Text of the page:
Song of a Common Ant (original)

My heart will love in vain, but won’t be idle.
Just think of this: an ordinary ant
wished suddenly to bow before an idol,
to yield to someone’s power to enchant!

His peace was lost, his fantasy was baited,
and nothing seemed to be worthwhile or whole;
and for himself a Goddess he created
in his own image, after his own soul.

And on the Sabbath, in a certain moment,
a flash among the twinkling lights, she came
without an herald angel or an omen,
a lightish jacket covering her frame.

And then, forgetting all his mirth and mournings,
he opened wide the doors to his abode
and many times he kissed her weather-worn hands
and her old slippers, battered by the road.

And there their shadows swayed upon the portal
as they conversed, though saying not a word,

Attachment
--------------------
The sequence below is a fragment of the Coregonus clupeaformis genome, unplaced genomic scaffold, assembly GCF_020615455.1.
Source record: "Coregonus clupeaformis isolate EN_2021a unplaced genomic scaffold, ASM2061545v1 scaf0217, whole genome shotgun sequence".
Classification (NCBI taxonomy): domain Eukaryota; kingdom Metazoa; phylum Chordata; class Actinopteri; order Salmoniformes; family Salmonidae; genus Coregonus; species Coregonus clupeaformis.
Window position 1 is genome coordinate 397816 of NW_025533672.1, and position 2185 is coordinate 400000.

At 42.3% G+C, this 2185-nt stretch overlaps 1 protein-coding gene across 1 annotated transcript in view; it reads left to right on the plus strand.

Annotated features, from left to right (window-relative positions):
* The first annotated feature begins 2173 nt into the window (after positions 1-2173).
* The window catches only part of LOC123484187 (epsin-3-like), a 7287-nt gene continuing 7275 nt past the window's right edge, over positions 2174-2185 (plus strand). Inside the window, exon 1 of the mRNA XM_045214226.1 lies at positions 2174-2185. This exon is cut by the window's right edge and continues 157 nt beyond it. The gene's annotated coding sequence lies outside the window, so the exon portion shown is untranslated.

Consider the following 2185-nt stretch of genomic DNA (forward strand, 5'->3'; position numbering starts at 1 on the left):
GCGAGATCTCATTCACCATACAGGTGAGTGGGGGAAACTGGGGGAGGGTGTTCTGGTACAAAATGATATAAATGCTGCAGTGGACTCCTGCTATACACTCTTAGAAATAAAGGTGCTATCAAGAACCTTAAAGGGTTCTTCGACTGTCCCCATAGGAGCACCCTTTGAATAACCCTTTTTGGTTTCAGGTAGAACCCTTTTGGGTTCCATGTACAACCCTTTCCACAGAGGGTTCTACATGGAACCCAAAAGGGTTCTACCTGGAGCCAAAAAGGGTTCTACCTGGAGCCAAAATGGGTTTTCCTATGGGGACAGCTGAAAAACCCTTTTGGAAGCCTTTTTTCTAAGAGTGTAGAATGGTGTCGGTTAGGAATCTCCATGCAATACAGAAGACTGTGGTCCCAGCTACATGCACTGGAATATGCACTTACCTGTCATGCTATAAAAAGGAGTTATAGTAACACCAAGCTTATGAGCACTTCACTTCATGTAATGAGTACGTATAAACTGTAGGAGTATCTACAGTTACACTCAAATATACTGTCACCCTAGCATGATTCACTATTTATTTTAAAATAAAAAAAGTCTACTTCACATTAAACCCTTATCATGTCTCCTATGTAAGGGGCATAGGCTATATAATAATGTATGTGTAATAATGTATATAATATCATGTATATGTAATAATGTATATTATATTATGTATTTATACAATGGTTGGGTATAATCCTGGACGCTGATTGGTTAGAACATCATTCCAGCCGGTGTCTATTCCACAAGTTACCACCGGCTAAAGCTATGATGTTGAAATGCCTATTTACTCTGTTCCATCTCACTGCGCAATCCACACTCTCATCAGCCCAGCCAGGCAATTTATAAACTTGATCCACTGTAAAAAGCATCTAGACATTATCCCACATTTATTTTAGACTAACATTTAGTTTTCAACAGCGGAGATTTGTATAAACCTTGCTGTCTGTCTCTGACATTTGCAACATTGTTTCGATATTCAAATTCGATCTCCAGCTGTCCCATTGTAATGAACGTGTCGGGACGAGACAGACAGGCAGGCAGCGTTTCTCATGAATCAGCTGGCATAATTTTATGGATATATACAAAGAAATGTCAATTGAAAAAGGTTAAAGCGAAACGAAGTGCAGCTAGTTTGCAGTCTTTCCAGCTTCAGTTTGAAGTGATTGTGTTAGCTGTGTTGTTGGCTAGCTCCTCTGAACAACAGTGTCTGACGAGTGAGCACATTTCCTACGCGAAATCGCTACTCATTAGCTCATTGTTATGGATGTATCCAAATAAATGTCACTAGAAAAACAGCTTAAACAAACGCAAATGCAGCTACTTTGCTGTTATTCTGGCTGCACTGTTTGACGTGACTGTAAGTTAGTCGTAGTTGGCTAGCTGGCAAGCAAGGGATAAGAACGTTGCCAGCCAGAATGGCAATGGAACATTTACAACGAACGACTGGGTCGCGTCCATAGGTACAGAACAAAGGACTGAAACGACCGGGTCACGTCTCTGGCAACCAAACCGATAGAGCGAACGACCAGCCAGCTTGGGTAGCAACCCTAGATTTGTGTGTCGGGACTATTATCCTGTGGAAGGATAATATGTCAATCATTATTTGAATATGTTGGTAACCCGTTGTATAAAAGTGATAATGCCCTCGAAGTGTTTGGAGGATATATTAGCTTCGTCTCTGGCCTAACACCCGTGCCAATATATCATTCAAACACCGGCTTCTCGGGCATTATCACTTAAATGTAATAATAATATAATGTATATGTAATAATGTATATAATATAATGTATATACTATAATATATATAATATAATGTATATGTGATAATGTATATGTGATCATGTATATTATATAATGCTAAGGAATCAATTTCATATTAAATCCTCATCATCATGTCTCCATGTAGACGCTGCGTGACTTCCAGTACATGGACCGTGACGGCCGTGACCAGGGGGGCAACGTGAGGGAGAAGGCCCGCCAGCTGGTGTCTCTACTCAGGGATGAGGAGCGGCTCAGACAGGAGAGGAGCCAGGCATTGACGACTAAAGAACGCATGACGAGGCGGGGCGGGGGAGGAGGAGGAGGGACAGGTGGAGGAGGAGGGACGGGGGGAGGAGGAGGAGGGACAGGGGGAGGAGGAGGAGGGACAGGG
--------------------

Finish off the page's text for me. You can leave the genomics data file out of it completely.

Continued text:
as beautiful and wise as gods immortal,
as sad as dwellers of this mortal world.

—Bulat Okudzhava (1959); translation mine

An Omen (original)

If a raven's in the sky,
'Tis a sign that war is nigh.
If it is allowed to fly,
All must go to fight and die.

For the war to be deterred
We must slay the evil bird.
For the bird to be undone
Everyone must load a gun.

Once the loading has begun,
Who'll not want to fire his gun?
Once the bullets start to fly,
None will stop to ask us why.

They will find a place to go,
They will heed nobody's woe,
They will spare no friend or foe,
Till no eye is left aglow,
Till no blood is left to flow.

Till no blood is left to shed,
Till all flesh has got the lead,
Save that raven overhead,
No one's left to shoot it dead.

—Bulat Okudzhava (1986);
translation mine

Created and maintained by Ivan A Derzhanski.
Last modified: 13 January 2015.